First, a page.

Simultaneous Location and Mapping (SLAM) is a technique to construct a map of an unknown environment while simultaneously moving through it. SLAM is one of the core algorithms used for self-driving car navigation. Images or scans are continuously captured as the sensor moves through the local environment and algorithms align sequential data to estimate position and path. OpenSpace uses image-based SLAM to estimate the path of the walker on a floor plan. Subsequent captures are then fed into a machine learning system that refines the estimate and increases accuracy with every walk.
Project tracking is core to construction. Every team has a spreadsheet, a whiteboard or a Gantt chart. What’s missing is the ability to get first-hand, image-based data, process it for insight and see it in context-mapped to project plans. Builders are visual people with highly tuned spatial skills–let’s stop forcing them into cells and boxes.
OpenSpace Insights is a suite of tracking and analysis tools that turns images into insights. Your team can’t be everywhere and see everything. OpenSpace Insights acts as a digital copilot, covering your blind spots and giving you the data needed to make better decisions. Leveraging the Vision Engine, OpenSpace Insights adds the ability to segment, classify and track specific items and systems across time and space.
Semantic segmentation is the process of grouping pixels together into logical chunks. These chunks can be purely feature based—for example, all the pixels of a yellow shirt would form one chunk, while the pixels of a red scarf would form another. Or the chunks can be associated with predefined classes and given a label. OpenSpace is using semantic segmentation to develop a series of construction-specific classes and classifiers to transform raw images into logical segments that can be tracked and counted.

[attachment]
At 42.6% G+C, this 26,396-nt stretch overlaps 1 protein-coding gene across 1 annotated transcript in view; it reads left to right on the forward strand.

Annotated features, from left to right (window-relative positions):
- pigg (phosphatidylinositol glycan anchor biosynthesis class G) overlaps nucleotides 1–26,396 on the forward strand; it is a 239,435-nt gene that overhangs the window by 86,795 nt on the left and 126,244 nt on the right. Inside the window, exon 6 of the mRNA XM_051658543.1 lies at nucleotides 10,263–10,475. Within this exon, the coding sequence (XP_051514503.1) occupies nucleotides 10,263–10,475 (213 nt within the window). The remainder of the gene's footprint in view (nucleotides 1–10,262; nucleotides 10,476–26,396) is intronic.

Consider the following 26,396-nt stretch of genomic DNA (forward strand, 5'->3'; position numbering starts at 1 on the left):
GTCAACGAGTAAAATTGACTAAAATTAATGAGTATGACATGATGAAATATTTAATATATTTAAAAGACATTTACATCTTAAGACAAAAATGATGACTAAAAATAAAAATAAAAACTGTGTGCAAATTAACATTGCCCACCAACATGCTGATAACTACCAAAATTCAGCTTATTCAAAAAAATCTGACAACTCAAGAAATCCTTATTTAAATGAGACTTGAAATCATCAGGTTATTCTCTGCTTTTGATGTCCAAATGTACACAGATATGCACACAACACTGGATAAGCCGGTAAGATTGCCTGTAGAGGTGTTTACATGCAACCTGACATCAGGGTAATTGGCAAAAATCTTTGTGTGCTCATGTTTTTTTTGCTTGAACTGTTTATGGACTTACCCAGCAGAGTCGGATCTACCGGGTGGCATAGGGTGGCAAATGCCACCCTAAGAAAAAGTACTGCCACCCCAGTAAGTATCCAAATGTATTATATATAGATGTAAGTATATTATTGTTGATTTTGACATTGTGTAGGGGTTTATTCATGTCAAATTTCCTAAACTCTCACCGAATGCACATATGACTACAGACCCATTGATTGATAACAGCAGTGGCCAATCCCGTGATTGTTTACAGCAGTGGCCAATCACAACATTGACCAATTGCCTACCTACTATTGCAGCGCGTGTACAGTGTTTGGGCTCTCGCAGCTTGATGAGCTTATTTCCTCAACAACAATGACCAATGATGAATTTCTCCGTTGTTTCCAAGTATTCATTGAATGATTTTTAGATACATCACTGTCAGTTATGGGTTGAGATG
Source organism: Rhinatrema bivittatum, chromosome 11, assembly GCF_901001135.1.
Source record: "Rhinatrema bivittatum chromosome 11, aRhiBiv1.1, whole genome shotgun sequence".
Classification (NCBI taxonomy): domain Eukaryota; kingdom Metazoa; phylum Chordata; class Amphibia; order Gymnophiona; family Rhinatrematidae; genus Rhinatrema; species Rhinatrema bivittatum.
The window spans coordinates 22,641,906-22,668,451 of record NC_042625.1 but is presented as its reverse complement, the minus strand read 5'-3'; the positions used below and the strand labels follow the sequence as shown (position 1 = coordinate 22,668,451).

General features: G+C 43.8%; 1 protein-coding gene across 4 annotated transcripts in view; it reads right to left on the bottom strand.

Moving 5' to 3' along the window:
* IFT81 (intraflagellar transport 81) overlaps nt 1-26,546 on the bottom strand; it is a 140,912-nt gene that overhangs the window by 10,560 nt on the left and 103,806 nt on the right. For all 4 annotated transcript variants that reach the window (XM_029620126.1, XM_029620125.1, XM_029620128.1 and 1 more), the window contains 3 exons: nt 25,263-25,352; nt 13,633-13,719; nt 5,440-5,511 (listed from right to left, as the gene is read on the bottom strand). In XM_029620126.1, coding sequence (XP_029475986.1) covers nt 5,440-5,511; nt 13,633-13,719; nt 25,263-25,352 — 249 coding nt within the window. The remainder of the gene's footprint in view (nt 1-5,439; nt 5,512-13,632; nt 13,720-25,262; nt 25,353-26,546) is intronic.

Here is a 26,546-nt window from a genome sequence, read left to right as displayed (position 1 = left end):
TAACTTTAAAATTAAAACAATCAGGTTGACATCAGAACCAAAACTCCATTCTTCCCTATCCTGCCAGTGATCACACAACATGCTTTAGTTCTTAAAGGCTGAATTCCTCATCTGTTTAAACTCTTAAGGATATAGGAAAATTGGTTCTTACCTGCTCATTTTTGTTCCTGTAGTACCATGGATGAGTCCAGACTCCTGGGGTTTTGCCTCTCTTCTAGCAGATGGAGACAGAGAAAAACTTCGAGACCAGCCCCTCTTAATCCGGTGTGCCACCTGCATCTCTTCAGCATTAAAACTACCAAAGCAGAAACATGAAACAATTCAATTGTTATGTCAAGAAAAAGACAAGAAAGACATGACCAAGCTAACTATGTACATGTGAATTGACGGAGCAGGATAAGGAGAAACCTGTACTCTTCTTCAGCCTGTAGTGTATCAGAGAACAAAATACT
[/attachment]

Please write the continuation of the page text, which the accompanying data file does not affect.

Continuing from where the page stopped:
Image Search is the process of isolating and identifying a particular item in an image and is commonly used to find a specific item (the “target”) within a noisy background (the “detractors”). OpenSpace has adapted image search to enable easy site-wide search. Simply select an object of interest in an image (some DensGlass or a light fixture, for example), and OpenSpace technology finds other similar objects in your project. We then can track how many times this object appears in the images across time and on which floors.
Once images have been processed, aligned, located and segmented, they can be analyzed to deliver progress tracking. Items located using object detection or classified using semantic segmentation can be located in 3D space using the point cloud and tracked over time. The result is a quantitative map of project activity that can be used to verify work in place, maintain trade coordination and benchmark productivity.
Big Data Visualization
Big data visualization is the practice of rendering visual representations of large, complex datasets, making them easier to digest and understand. OpenSpace has a long history developing innovative visualizations, starting with this TED Talk where an MIT researcher describes how he recorded 90,000 hours of home video to understand how and when his infant son learned new words. It highlights the work of our founders, who were his students at the time.